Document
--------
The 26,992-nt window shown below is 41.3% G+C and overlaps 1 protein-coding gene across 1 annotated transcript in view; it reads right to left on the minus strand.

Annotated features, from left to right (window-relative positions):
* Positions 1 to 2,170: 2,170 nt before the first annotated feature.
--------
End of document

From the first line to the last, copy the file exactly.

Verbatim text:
The 26,992-nt window shown below is 41.3% G+C and overlaps 1 protein-coding gene across 1 annotated transcript in view; it reads right to left on the minus strand.

Annotated features, from left to right (window-relative positions):
* Positions 1 to 2,170: 2,170 nt before the first annotated feature.